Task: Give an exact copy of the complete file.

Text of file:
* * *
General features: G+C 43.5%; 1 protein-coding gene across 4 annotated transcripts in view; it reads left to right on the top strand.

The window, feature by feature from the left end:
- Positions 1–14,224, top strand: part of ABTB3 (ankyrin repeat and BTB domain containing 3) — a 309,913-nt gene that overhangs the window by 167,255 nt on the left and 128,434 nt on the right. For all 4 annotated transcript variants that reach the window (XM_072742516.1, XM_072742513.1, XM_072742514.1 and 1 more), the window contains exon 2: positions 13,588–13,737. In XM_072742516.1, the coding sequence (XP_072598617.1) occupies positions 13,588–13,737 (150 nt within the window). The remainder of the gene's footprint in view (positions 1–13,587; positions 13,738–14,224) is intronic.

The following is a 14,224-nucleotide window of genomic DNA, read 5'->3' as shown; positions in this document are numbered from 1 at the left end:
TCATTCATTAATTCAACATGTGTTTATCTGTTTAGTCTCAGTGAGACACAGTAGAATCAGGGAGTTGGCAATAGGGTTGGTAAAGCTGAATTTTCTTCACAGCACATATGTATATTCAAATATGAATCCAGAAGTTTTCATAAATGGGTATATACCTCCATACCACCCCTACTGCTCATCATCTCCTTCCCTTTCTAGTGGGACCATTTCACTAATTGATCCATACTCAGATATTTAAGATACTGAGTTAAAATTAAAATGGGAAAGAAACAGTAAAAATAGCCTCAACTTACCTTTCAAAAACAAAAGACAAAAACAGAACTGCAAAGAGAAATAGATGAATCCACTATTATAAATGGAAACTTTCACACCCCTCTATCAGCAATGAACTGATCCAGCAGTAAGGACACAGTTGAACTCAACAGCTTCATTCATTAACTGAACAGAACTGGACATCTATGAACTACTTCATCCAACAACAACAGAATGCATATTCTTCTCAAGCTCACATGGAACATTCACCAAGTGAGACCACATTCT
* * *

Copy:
General features: G+C 43.5%; 1 protein-coding gene across 4 annotated transcripts in view; it reads left to right on the top strand.

The window, feature by feature from the left end:
- Positions 1–14,224, top strand: part of ABTB3 (ankyrin repeat and BTB domain containing 3) — a 309,913-nt gene that overhangs the window by 167,255 nt on the left and 128,434 nt on the right. For all 4 annotated transcript variants that reach the window (XM_072742516.1, XM_072742513.1, XM_072742514.1 and 1 more), the window contains exon 2: positions 13,588–13,737. In XM_072742516.1, the coding sequence (XP_072598617.1) occupies positions 13,588–13,737 (150 nt within the window). The remainder of the gene's footprint in view (positions 1–13,587; positions 13,738–14,224) is intronic.

The following is a 14,224-nucleotide window of genomic DNA, read 5'->3' as shown; positions in this document are numbered from 1 at the left end:
TCATTCATTAATTCAACATGTGTTTATCTGTTTAGTCTCAGTGAGACACAGTAGAATCAGGGAGTTGGCAATAGGGTTGGTAAAGCTGAATTTTCTTCACAGCACATATGTATATTCAAATATGAATCCAGAAGTTTTCATAAATGGGTATATACCTCCATACCACCCCTACTGCTCATCATCTCCTTCCCTTTCTAGTGGGACCATTTCACTAATTGATCCATACTCAGATATTTAAGATACTGAGTTAAAATTAAAATGGGAAAGAAACAGTAAAAATAGCCTCAACTTACCTTTCAAAAACAAAAGACAAAAACAGAACTGCAAAGAGAAATAGATGAATCCACTATTATAAATGGAAACTTTCACACCCCTCTATCAGCAATGAACTGATCCAGCAGTAAGGACACAGTTGAACTCAACAGCTTCATTCATTAACTGAACAGAACTGGACATCTATGAACTACTTCATCCAACAACAACAGAATGCATATTCTTCTCAAGCTCACATGGAACATTCACCAAGTGAGACCACATTCT